On a recent December morning, five twenty-somethings gathered inside a gold shipping container at Bonton Farms in Southeast Dallas. It was like a mini movie auditorium with a large projector screen.
On the screen, they could see and talk with two young men in Herat, Afghanistan.
“I have one question: What is the temperature there?” asked 21-year-old Racquel Ashe, who works for the education nonprofit City Year Dallas.
It was 40 degrees in Dallas, but outside the cold container, it felt closer to 30. That day, it was warmer in Afghanistan.
“In Celsius here, it feels like it’s 5,” said Ashe’s colleague, 22-year-old Elizabeth Bonnell. “It’s cold. We’re all shaking.”
This shipping container is called a portal. They’ve been placed all around the world, courtesy of a nonprofit called Shared Studios. The mission is simple: connect people who may otherwise never get the chance to meet.
The group from City Year works in public schools and mentors students at risk of dropping out. They’re from around the county. Their new friends in Afghanistan are Hamid Nemani, a recent high school graduate, and Saied Habibi, curator of the Herat_Portal.
Nemani said he wants to attend an American university and study electrical engineering. He had questions about immigration.
“As a citizen of the United States, what’s your first impression of seeing a huge [number] of people coming into your country?” he asked.
Everyone looked at Oscar Hernandez, who’s 25, and plans to study immigration law after he completes his stint with City Year.
“I think it’s a very pressing issue considering that we’ve been having a lot of political turmoil in Washington over the status of refugees,” he said.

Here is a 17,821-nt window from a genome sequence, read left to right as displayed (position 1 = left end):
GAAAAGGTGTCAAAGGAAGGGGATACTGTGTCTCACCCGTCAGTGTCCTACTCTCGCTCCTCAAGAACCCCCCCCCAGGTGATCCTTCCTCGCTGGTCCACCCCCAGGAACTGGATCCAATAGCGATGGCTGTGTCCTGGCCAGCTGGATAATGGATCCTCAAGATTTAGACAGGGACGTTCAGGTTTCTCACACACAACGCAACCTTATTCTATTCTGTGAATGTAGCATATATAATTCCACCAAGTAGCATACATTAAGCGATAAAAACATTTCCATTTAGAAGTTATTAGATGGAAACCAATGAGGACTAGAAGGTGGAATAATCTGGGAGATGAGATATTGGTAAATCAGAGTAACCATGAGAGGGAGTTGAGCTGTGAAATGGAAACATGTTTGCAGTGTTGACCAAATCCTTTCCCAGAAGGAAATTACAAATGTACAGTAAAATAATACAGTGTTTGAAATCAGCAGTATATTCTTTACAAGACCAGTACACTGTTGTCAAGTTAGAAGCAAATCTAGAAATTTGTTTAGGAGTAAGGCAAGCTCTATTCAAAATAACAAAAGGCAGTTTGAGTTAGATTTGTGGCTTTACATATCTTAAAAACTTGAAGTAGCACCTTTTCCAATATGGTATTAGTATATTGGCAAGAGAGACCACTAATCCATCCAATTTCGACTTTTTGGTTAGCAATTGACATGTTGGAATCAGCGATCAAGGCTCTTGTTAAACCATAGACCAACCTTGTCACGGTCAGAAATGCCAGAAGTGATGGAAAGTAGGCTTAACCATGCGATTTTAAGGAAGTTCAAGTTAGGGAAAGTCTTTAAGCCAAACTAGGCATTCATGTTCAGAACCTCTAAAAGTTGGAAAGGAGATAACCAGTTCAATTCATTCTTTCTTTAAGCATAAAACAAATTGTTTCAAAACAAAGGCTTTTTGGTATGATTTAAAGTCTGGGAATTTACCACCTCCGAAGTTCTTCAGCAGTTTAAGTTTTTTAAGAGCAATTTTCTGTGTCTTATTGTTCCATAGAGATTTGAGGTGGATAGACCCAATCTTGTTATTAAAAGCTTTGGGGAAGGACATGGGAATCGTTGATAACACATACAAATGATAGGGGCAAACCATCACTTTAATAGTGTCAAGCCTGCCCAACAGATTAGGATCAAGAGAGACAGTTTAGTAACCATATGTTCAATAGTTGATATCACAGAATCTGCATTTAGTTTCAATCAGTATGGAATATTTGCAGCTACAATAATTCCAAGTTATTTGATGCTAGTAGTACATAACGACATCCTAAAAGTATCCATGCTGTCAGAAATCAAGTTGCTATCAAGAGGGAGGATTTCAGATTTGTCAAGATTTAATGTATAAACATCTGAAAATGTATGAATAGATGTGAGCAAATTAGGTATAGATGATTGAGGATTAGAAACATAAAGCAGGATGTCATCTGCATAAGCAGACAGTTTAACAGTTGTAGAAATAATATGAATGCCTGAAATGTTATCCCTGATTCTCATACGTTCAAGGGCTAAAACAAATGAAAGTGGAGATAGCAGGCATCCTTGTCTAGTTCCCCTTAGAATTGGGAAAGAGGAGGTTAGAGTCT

The pop-up installation has also been at Klyde Warren Park and NorthPark Center in Dallas.
Ricky Jimmerson, vice president of operations at Bonton Farms, said the portal was a rewarding experience and he would like to bring it back in the spring.
“The thing that was interesting for us is the fact that we really saw an opportunity to expose our community to a whole new world,” he said. “Number one, to see some of the commonalities we have with people all over the world. Number two, to appreciate some differences and learn something new about other people, as well as teach them something that you’re doing.”
That’s something Beverly Manriquez, 21, was eager to experience.
“I really loved it,” she said. "I’ve had other opportunities to talk to people in other countries, but this felt different just because of the screen and how you see them full size. It felt like they were in the room with us.”
Bonnell, who teaches geometry and algebra, said she was particularly interested in understanding the issue of water scarcity and how that creates conflict between countries.
“I found the water dispute very interesting,” she said. I feel like I’m not as well informed about using water for power sources and how it’s being pumped out of one country and being used to benefit another."
Matthieu Cartal, curator for the Dallas_Portal, said communicating through them can help build bridges.
“Being in Afghanistan or in the U.S. or in Mexico [or] in other countries, you faced with the same struggles and realities. You have to earn a living, find shelter and have some food.”
But, he added, the experience can also be pure fun as Nemani and Habibi wrap up the conversation with some music and dancing for their Dallas friends.